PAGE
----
Foreword by Berkeley Judicial Institute
Since 2018, the World Intellectual Property Organization (WIPO) has convened leading jurists representing more than eighty countries to discuss trends and developments in the law resulting from the increasingly global reach of innovation. WIPO’s annual IP Judges Forum has provided invaluable opportunities both for the exchange of views and for the development of collaborative relationships across countries and legal systems.
An International Guide to Patent Case Management for Judges, which owes its existence directly to dialogues that began at the WIPO IP Judges Forum, is the culmination of a remarkable effort on the part of prominent judges, noted practitioners, and leading legal academics representing ten dynamic and unique legal systems. Each national team has worked diligently to make the infrastructure and inner workings of its system for adjudication of patent cases transparent and understandable to those who otherwise might not be familiar with them. My University of California at Berkeley School of Law colleague, Professor Peter Menell, played a key role in framing the project. He and Berkeley Center for Law & Technology Fellow Allison Schmitt produced the U.S. chapter and supported the overall effort. Eun-Joo Min and her colleagues at WIPO have done a masterful job of editing the final product and organizing it in a way that makes it easily accessible to users.
Technological innovation is vital to economic and social progress, public health, and environmental protection. Patent protection plays a central role in promoting innovation, and as the impacts of innovation have increasingly transcended international boundaries, the need for a working familiarity with different national and sub-national patent systems has increased. Although their work often is the subject of international treaties and cooperation agreements, national patent systems, judicial institutions, and enforcement regimes vary significantly across jurisdictions. The overarching goals of this project are to enhance understanding of international patent protection, share best practices for improving patent case management, and promote international comity.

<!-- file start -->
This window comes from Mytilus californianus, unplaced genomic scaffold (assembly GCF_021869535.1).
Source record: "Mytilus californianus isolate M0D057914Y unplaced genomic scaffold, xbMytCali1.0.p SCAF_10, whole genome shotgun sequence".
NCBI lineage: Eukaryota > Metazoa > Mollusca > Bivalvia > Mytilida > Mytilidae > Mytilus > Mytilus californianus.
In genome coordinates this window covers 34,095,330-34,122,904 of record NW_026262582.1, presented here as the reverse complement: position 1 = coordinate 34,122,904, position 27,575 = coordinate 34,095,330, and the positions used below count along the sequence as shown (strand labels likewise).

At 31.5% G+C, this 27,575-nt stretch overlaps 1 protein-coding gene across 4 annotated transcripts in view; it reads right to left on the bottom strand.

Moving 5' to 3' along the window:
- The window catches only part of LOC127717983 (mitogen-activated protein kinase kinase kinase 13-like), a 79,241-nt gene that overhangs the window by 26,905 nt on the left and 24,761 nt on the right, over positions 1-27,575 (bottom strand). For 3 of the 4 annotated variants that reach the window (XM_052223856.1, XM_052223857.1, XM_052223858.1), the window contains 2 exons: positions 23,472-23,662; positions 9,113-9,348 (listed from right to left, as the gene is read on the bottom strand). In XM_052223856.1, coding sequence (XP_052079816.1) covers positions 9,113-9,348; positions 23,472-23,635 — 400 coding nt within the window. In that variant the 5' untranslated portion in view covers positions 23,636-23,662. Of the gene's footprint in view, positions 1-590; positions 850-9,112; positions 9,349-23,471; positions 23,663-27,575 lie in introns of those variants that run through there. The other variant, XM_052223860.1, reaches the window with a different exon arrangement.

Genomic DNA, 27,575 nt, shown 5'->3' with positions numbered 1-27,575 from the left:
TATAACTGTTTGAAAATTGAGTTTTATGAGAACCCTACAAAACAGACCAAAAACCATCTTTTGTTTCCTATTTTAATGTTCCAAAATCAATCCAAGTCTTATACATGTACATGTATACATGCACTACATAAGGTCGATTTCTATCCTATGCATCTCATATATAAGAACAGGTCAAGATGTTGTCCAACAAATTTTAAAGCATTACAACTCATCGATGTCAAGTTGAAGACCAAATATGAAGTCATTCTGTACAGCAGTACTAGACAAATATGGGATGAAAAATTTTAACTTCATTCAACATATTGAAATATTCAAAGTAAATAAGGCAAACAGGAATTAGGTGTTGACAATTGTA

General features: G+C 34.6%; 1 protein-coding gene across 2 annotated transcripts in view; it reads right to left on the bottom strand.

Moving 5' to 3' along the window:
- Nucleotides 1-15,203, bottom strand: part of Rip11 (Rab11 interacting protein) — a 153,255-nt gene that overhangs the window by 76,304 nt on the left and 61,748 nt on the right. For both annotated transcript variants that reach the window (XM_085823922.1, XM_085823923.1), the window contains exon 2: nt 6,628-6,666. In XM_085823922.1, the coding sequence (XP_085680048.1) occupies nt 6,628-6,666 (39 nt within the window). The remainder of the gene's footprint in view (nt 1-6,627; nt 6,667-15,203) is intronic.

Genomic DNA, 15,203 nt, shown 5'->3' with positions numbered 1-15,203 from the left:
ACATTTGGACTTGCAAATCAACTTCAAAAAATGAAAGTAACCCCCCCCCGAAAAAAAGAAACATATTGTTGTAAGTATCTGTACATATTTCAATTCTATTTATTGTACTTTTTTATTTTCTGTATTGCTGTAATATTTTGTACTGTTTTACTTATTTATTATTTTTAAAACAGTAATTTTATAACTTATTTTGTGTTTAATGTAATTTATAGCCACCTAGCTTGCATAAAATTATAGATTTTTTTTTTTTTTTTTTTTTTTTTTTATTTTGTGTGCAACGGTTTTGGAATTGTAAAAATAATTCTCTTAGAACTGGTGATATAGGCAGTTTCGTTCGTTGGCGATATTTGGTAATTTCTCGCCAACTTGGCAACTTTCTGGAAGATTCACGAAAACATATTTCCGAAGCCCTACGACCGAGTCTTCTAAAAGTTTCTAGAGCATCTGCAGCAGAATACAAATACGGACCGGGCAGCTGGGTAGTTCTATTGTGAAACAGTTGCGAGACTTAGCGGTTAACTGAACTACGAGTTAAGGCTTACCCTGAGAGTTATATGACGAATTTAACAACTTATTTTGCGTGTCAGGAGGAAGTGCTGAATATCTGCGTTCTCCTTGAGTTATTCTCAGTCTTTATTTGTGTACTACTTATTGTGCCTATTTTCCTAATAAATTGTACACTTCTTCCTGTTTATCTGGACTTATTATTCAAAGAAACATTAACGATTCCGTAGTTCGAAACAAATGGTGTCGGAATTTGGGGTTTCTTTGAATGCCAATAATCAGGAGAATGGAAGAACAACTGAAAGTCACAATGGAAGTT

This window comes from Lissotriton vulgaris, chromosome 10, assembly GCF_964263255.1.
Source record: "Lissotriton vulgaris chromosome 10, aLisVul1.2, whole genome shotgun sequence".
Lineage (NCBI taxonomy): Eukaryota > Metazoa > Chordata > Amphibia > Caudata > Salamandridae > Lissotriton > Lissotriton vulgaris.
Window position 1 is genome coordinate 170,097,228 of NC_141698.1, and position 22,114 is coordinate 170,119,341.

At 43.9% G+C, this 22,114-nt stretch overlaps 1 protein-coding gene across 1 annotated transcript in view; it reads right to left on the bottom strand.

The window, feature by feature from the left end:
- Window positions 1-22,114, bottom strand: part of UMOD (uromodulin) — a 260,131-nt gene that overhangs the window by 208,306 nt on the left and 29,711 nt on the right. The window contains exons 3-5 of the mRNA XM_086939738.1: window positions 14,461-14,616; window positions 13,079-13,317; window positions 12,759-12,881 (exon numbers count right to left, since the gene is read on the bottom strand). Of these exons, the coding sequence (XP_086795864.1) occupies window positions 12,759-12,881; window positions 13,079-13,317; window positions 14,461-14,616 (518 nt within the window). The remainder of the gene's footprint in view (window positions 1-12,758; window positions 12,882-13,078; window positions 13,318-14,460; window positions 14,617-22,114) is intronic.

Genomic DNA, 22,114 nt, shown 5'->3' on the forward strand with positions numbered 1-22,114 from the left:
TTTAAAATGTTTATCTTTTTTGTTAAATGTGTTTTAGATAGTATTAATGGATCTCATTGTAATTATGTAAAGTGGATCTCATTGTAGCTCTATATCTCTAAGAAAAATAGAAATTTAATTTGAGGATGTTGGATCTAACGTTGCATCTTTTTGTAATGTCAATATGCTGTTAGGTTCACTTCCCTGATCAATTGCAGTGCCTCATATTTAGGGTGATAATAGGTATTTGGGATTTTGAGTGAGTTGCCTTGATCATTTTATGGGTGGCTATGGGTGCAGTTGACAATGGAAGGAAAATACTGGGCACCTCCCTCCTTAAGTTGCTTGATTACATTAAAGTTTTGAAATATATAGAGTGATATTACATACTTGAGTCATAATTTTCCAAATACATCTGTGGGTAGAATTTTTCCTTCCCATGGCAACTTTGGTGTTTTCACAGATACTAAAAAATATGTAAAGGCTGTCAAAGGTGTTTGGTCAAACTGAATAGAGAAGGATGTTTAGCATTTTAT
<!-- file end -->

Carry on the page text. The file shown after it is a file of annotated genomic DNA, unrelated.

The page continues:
Among other things, the Guide explores, catalogs, and compares how major industrial nations structure their patent enforcement regimes: whether and to what extent judicial officers who adjudicate patent cases are required or expected to have relevant subject matter or technical expertise; whether determinations of patent validity and infringement are the subject of bifurcated or unified proceedings; the process and legal effect of judicial claim construction; and each system’s approach to pre-hearing investigation, including the role of the parties in presenting and arguing the significance of references to prior art. Each country has its own way of addressing these questions, and each has a wealth of experience and perspective as to which this Guide is intended to provide substantive and procedural details.
Each constituency within the scope of WIPO’s broader mandate will find value in these pages. Judges who preside over cases involving parallel proceedings in different countries will have access to more specific and practical information about how matters are handled in other jurisdictions and may bear upon their own adjudicative process. Lawyers and litigants considering the strategic interplay among cases in multiple countries involving the same technology will gain additional insight into the frameworks of the legal systems involved. And scholars who study patent litigation and its impact on technology and innovation generally will find experience-based detail not readily apparent in the language of statutes and treatises.
The Guide is also intended as a source of good ideas as nations and the global community struggle to address many of the greatest challenges, from climate change to pandemics. Even as each country has chosen to promote innovation in a manner that reflects its own history, culture and values, the success of WIPO’s annual IP Judges Forum has shown that judges truly value learning from each other. The wisdom and insights shared by the national teams that have contributed to this publication are likely to affect their international colleagues in subtle yet important ways.
Executive Director, Berkeley Judicial Institute
Former Judge and Director of the Federal Judicial Center
in the United States of America